In Seattle, a big part of those demands, in addition to salary increases, was enhanced access to special education services. And that really builds on the social justice orientation the [teachers’ union there] has had for at least a decade now. They’ve in the past negotiated over things like racial equity.
And then, in Columbus, it’s literally going on strike over climate-controlled classrooms, which is obviously about the working conditions of the teachers, but it’s also about the learning conditions of students. Imagine trying to teach 30 5th graders when it’s 95 degrees in a classroom—it’s impossible.
When teachers are willing to go on strike, increasingly it’s because they feel like the school district that they’re working in is not actually providing what it is that students need. And so they have to take that action in order to force them to do it.
The focus on student well-being was particularly a big theme with the strikes in 2018 and 2019. Do you think that wave of teacher strikes pre-pandemic has set up the foundation for what’s coming now?
Yes, absolutely. Unions across the country are looking at the ways that other actions have been successful. And the way they’ve been successful is really through two things.
One is deep member-to-member organizing—organizing a rank-and-file that doesn’t see the union as something that’s external to themselves, but really sees themselves as an important part of the decisionmaking process. ... Deep organizing to ensure that all of the members of the union in a school district are really on board and behind that sort of action. That was a huge part of the success of L.A. teachers.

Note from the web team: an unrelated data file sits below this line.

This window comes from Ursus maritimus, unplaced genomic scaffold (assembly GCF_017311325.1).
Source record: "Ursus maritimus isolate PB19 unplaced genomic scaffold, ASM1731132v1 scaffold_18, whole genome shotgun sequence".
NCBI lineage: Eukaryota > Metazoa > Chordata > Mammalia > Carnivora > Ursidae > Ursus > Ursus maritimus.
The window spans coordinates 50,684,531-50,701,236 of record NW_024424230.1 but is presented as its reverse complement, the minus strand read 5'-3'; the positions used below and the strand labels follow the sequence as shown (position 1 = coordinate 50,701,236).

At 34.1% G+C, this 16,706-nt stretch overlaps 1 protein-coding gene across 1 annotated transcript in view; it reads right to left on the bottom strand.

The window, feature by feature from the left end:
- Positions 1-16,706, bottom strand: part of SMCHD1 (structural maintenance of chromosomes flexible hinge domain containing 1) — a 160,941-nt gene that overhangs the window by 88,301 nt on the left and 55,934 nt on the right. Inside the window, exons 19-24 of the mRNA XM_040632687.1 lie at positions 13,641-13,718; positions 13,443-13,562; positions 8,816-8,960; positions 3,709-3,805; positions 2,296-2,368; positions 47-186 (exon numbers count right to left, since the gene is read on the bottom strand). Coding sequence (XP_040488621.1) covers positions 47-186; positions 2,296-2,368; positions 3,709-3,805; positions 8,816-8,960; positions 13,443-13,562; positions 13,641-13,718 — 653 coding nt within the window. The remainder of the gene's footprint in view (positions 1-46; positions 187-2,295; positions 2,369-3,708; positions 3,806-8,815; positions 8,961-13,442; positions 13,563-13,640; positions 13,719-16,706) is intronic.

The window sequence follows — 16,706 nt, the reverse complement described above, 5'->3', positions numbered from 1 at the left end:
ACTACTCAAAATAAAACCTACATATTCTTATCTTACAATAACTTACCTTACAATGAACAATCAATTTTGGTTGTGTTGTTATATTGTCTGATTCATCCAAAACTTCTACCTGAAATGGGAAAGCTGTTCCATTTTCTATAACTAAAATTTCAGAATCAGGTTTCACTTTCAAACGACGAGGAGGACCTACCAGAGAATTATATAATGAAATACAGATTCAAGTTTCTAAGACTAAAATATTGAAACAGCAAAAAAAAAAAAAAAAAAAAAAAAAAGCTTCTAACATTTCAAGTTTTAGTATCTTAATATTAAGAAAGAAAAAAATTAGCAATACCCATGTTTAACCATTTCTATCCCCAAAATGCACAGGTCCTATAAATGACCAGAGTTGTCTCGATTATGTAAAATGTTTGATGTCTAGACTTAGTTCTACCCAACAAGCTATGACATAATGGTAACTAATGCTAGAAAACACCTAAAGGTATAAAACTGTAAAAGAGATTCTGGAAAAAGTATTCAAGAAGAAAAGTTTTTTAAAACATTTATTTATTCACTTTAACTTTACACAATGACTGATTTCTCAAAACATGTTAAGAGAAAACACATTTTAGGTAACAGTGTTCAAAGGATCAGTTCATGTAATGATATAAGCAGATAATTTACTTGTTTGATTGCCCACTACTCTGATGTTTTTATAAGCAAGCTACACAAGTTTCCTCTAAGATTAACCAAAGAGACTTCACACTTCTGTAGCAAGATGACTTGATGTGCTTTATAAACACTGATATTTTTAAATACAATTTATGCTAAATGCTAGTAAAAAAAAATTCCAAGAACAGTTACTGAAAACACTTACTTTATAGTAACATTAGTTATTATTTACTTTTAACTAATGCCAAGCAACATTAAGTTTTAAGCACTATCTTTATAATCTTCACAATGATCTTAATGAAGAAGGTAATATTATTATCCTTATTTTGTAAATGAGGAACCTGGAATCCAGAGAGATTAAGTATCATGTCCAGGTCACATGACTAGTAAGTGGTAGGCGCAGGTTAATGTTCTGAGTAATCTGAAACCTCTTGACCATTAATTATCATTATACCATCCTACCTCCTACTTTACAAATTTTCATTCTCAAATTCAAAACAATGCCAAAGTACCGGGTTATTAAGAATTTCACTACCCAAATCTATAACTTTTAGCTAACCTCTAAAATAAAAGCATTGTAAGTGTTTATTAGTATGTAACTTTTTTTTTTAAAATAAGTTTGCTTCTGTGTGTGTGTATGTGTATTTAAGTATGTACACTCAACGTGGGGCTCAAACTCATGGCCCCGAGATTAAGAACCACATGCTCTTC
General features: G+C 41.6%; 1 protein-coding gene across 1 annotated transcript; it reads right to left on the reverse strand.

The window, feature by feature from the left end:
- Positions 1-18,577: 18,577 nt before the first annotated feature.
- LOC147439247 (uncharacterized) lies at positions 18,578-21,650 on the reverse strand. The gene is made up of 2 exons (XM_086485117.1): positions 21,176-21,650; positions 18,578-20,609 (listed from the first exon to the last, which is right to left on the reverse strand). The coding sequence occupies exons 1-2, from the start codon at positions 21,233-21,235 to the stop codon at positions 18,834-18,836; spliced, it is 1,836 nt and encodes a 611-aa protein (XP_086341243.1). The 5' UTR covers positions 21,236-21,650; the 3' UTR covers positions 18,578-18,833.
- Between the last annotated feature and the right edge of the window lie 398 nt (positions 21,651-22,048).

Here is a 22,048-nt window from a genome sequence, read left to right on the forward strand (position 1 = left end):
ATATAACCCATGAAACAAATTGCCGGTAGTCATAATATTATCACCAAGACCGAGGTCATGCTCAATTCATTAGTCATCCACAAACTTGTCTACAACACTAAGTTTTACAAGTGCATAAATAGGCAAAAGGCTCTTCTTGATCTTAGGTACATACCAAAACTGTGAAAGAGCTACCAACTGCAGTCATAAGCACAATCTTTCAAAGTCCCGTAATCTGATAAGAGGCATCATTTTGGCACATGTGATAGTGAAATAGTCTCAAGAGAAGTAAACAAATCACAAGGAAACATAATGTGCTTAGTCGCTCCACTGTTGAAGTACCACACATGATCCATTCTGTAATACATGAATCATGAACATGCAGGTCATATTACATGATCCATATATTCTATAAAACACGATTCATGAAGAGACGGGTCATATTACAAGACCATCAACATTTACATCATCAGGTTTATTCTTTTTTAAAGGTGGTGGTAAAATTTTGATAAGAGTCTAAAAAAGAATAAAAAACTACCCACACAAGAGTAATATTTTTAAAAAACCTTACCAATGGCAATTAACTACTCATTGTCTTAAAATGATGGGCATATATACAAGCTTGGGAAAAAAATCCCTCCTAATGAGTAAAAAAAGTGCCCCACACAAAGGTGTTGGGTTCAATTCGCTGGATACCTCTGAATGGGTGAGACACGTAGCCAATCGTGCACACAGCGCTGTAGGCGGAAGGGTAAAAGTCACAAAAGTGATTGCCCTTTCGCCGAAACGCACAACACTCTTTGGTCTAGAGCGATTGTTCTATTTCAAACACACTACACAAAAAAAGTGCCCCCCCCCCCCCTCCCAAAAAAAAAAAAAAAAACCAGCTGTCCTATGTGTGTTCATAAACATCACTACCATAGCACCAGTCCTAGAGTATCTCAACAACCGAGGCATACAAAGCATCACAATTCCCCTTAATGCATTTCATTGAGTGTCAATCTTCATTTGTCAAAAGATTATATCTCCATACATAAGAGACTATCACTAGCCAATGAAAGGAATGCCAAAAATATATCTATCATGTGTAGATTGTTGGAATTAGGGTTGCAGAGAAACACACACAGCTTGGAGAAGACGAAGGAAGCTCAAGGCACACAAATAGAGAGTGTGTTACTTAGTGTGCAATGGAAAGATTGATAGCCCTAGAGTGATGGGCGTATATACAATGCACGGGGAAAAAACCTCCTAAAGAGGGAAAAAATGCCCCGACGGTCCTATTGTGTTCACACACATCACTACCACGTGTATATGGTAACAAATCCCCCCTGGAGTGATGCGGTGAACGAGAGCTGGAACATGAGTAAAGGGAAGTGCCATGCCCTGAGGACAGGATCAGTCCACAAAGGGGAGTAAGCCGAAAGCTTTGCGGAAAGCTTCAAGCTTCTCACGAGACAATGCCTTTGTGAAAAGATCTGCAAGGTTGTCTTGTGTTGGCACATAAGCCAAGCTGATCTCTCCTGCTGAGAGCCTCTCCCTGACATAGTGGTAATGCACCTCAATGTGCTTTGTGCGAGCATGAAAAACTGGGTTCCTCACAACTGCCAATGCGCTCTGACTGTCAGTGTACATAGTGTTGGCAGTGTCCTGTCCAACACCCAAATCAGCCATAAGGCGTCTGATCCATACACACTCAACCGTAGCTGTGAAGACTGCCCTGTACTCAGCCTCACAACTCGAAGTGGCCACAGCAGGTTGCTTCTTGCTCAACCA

And then the second thing is organizing for demands that people in the community, especially parents, see as valuable because there’s been really a priority on only going on strike when the community supports it. This goes back to the red state teacher strikes in 2018. And in L.A., Chicago, Columbus, Seattle, what you see is the community that understands that these teachers are advocating for things that are gonna help their kids.
So these strikes have been enormously popular. I think we shouldn’t take that for granted because there have been times in the past when teacher strikes weren’t as popular. Not every union has been able to powerfully articulate how what they’re fighting for makes students’ lives better and improves the community.
Many parents are hoping this school year will be the first normal one since the pandemic began, with fewer disruptions and school closures. Do you think teachers who are going on strike are running the risk of losing community support?